Sadly, the characters, and by extension the relationships they had with one another, weren’t as nuanced as I would have liked. Most of the romantic relationships were rather unconvincing and never gave the impression that the characters actually cared or loved one another (view spoiler). Worst of all, the book, rather than creating a narrative in which there is room for different perspectives regarding certain topics, it goes on a self-righteous spiel. We get it, this is a truly feminist book.

Here are some of the reasons why I didn’t like this book as much as I hoped to:

✖I found many of the discussions surrounding female rage and autonomy as either incongruous or too ham-handed. First of all Connie expresses disapproval that she and her writing are defined only in terms of their femaleness; yet Rose, Connie, and Elise’s questionable actions or general flaws are presented as an unavoidable outcomes in a ‘patriarchal‘ world. Rather than being angry, they were feeling anger on behalf of their whole sex. Their words or choices seemed to always carry on some debate regarding their being female, which went at odds with the way in which these two narratives imply, directly and non, that these women should not be seen only in terms of their gender.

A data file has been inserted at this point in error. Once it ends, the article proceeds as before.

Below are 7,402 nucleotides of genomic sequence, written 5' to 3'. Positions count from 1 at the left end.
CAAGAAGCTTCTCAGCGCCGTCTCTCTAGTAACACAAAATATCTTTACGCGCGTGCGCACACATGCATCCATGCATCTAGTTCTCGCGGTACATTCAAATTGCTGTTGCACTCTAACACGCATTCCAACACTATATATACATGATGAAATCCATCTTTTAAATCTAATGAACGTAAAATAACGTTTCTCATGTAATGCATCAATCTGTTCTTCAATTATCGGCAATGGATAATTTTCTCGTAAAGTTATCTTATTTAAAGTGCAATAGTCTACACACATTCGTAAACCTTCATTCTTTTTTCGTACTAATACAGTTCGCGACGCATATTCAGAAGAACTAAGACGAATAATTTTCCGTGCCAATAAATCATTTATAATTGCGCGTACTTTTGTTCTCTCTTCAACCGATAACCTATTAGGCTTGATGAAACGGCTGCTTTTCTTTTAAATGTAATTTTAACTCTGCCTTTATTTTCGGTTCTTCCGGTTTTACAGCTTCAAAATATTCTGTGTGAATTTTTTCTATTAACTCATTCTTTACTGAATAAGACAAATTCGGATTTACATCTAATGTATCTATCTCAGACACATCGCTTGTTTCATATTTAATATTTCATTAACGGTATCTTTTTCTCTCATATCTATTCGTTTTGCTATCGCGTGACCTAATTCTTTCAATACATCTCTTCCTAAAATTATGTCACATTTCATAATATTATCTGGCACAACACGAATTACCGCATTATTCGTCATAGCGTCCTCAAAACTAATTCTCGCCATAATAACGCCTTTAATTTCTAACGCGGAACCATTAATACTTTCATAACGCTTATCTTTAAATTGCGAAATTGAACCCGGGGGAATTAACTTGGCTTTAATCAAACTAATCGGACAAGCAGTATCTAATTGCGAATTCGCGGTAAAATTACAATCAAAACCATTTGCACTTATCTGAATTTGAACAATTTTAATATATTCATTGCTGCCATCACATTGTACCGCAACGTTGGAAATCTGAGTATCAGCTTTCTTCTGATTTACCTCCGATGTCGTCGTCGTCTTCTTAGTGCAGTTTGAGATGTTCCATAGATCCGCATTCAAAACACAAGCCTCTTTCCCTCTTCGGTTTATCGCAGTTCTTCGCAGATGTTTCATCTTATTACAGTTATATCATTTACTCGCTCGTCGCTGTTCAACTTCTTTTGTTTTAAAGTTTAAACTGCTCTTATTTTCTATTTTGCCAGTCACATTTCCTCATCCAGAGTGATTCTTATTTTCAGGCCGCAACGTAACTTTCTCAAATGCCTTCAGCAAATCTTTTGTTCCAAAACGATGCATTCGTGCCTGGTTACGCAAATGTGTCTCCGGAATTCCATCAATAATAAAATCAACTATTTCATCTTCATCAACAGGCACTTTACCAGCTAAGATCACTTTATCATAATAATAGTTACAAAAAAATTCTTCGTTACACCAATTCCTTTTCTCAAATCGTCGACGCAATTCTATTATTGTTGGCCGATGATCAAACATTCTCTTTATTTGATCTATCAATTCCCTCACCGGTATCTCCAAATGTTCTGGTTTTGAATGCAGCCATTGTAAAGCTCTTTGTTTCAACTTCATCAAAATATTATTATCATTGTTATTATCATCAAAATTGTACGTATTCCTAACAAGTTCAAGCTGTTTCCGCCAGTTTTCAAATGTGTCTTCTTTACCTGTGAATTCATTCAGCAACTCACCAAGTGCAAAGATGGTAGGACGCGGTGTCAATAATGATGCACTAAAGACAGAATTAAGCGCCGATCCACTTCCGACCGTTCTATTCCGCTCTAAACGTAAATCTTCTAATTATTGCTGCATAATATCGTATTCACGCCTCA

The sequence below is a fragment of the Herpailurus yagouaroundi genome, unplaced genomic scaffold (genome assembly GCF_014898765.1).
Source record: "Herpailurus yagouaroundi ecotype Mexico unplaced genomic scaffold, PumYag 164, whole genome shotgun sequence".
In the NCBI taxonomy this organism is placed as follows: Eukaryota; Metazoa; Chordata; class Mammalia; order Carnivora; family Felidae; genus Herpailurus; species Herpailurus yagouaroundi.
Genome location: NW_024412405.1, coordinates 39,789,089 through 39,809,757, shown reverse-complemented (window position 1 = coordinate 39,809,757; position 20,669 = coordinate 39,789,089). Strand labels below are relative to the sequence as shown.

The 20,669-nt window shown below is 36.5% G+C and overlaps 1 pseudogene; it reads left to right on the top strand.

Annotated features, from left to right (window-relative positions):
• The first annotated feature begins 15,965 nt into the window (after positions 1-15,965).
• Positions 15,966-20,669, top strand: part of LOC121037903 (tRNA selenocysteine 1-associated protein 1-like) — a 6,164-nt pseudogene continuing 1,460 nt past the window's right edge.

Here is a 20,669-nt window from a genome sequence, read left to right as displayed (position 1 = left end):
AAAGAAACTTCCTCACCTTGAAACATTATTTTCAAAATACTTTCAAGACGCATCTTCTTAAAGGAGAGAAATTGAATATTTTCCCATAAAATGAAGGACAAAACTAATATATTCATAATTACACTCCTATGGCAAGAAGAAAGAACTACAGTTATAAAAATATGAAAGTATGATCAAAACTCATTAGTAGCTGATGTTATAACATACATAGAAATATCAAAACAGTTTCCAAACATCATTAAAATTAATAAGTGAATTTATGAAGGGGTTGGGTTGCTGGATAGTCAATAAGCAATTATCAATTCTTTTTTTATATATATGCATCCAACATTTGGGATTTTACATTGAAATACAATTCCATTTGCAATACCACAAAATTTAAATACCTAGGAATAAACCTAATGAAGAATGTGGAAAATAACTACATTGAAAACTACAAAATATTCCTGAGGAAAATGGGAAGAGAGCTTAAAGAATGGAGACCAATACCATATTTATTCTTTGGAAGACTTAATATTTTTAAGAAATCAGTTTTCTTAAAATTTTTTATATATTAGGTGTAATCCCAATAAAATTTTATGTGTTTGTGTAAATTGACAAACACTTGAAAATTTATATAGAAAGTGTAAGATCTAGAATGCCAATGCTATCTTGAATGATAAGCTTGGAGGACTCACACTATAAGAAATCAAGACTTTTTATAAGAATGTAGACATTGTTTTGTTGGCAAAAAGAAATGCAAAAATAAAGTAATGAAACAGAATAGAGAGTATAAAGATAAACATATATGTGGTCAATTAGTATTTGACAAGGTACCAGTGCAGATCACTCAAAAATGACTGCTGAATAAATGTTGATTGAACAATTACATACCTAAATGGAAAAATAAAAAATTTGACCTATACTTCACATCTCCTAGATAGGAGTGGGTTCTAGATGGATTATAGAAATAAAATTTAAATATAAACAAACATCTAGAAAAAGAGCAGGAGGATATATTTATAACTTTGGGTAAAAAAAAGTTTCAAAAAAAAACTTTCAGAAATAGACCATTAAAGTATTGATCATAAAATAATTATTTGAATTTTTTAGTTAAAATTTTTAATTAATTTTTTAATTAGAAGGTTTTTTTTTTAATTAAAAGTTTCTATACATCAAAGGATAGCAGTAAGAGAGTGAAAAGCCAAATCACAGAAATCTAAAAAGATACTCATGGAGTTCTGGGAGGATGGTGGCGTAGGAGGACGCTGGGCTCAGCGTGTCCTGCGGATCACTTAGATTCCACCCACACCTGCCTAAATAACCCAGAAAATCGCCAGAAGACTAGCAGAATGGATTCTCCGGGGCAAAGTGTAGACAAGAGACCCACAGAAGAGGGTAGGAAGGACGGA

✖While initially I appreciated the story’s conversations around motherhood, I soon noticed that there wasn’t a single female character who was happy or at peace with not having children. We have the one who desperately yearns for a child; one who is about to have a second one and although she is not blind to the stress this will bring she seems relatively happy; and there are the ones who become pregnant and are faced with the choice of continuing or terminating their pregnancy. Connie, the one character who had the potential of being content with not having children, (view spoiler).